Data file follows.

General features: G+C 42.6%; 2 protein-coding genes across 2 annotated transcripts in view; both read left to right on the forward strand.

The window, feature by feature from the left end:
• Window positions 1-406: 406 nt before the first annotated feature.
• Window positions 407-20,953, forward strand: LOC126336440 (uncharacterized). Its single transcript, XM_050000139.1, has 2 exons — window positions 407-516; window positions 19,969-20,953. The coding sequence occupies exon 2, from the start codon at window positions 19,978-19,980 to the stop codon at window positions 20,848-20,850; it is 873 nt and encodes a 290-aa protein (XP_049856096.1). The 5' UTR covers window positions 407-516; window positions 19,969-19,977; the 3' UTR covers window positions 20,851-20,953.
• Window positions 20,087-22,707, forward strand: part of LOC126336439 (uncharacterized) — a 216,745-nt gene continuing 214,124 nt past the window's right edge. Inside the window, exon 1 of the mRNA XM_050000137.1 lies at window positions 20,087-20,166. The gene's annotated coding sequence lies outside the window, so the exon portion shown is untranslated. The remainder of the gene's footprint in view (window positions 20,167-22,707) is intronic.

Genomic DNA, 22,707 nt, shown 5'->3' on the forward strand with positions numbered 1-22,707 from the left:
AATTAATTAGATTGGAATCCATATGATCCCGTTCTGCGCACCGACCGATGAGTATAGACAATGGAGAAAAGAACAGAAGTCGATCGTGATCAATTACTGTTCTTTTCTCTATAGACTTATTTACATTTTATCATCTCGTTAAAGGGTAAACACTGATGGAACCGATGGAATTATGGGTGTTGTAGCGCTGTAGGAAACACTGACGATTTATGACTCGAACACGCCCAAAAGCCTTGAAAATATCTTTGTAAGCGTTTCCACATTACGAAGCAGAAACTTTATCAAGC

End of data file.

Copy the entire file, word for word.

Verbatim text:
General features: G+C 42.6%; 2 protein-coding genes across 2 annotated transcripts in view; both read left to right on the forward strand.

The window, feature by feature from the left end:
• Window positions 1-406: 406 nt before the first annotated feature.
• Window positions 407-20,953, forward strand: LOC126336440 (uncharacterized). Its single transcript, XM_050000139.1, has 2 exons — window positions 407-516; window positions 19,969-20,953. The coding sequence occupies exon 2, from the start codon at window positions 19,978-19,980 to the stop codon at window positions 20,848-20,850; it is 873 nt and encodes a 290-aa protein (XP_049856096.1). The 5' UTR covers window positions 407-516; window positions 19,969-19,977; the 3' UTR covers window positions 20,851-20,953.
• Window positions 20,087-22,707, forward strand: part of LOC126336439 (uncharacterized) — a 216,745-nt gene continuing 214,124 nt past the window's right edge. Inside the window, exon 1 of the mRNA XM_050000137.1 lies at window positions 20,087-20,166. The gene's annotated coding sequence lies outside the window, so the exon portion shown is untranslated. The remainder of the gene's footprint in view (window positions 20,167-22,707) is intronic.

Genomic DNA, 22,707 nt, shown 5'->3' on the forward strand with positions numbered 1-22,707 from the left:
AATTAATTAGATTGGAATCCATATGATCCCGTTCTGCGCACCGACCGATGAGTATAGACAATGGAGAAAAGAACAGAAGTCGATCGTGATCAATTACTGTTCTTTTCTCTATAGACTTATTTACATTTTATCATCTCGTTAAAGGGTAAACACTGATGGAACCGATGGAATTATGGGTGTTGTAGCGCTGTAGGAAACACTGACGATTTATGACTCGAACACGCCCAAAAGCCTTGAAAATATCTTTGTAAGCGTTTCCACATTACGAAGCAGAAACTTTATCAAGC